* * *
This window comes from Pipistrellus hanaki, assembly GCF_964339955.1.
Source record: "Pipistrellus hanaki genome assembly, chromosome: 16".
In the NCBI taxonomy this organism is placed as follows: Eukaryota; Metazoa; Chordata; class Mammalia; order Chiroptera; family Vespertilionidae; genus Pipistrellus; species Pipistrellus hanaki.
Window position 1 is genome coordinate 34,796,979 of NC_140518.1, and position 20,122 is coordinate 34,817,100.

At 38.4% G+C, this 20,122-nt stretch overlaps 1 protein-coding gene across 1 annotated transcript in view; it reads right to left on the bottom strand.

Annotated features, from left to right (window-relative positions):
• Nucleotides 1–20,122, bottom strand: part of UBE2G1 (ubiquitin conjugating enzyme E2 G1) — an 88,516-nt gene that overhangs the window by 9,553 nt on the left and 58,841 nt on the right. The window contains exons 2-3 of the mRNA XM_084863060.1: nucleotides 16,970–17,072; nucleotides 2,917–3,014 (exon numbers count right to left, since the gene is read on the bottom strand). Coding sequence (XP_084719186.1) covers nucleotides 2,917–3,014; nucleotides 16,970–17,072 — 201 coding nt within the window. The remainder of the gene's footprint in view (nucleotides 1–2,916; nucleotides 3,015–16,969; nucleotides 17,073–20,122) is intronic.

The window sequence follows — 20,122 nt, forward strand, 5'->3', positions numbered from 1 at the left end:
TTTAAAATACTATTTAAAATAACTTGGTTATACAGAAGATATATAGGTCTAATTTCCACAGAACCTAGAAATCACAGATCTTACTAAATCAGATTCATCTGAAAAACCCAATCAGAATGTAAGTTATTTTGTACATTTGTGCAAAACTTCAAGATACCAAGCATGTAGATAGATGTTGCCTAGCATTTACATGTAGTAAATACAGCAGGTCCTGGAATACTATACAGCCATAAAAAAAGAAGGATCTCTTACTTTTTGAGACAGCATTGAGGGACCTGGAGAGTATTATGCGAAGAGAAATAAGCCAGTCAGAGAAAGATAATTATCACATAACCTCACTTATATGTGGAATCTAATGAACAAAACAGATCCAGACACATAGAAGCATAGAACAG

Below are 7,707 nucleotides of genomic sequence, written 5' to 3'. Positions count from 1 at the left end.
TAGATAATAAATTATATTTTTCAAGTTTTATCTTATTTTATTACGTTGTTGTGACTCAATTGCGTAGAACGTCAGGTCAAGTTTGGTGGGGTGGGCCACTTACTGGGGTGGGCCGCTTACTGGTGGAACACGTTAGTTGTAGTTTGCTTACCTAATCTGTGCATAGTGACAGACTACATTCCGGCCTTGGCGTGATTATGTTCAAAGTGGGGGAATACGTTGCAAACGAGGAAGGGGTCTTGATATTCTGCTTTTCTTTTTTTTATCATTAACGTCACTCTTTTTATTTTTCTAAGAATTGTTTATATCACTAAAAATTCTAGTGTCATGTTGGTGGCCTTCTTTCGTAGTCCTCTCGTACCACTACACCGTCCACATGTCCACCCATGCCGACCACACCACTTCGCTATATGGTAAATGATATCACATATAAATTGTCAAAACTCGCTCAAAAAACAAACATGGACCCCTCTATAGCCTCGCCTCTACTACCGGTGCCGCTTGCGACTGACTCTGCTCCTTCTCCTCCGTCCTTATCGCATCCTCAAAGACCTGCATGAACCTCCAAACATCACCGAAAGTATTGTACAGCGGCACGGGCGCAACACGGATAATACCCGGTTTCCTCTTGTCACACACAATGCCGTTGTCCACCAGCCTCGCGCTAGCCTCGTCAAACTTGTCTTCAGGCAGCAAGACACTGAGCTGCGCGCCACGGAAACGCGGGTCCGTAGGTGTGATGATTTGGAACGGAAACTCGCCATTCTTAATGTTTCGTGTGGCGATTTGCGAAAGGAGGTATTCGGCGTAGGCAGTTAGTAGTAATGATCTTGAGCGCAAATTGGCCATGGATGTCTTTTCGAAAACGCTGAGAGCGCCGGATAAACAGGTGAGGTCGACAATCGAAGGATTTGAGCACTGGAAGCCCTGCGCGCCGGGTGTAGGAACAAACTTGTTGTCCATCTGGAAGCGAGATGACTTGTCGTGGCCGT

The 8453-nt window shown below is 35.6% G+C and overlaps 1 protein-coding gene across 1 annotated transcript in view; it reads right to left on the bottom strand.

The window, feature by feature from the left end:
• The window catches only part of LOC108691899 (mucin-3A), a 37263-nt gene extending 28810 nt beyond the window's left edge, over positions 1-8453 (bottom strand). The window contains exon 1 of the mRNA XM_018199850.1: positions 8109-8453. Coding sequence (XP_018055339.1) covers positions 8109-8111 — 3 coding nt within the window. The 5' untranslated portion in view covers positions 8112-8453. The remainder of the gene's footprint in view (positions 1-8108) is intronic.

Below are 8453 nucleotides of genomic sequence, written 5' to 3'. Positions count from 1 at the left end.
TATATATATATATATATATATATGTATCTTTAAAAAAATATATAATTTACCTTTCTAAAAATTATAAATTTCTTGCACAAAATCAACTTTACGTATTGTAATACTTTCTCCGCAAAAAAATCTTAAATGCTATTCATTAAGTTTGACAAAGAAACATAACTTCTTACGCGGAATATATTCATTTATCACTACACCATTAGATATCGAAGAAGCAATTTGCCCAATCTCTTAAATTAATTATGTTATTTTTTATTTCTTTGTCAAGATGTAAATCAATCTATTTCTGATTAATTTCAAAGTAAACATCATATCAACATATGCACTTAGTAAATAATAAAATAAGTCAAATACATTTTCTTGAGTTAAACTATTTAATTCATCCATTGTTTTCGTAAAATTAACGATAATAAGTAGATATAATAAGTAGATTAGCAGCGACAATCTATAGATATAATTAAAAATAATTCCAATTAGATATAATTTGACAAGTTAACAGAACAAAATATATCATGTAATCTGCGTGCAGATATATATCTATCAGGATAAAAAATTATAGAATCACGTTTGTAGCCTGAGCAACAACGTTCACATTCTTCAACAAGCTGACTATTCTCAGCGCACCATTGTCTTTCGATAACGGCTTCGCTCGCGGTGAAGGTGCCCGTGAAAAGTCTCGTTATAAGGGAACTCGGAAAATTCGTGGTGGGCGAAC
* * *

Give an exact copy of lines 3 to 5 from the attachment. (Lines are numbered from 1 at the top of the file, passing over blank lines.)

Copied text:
In the NCBI taxonomy this organism is placed as follows: Eukaryota; Metazoa; Chordata; class Mammalia; order Chiroptera; family Vespertilionidae; genus Pipistrellus; species Pipistrellus hanaki.
Window position 1 is genome coordinate 34,796,979 of NC_140518.1, and position 20,122 is coordinate 34,817,100.

At 38.4% G+C, this 20,122-nt stretch overlaps 1 protein-coding gene across 1 annotated transcript in view; it reads right to left on the bottom strand.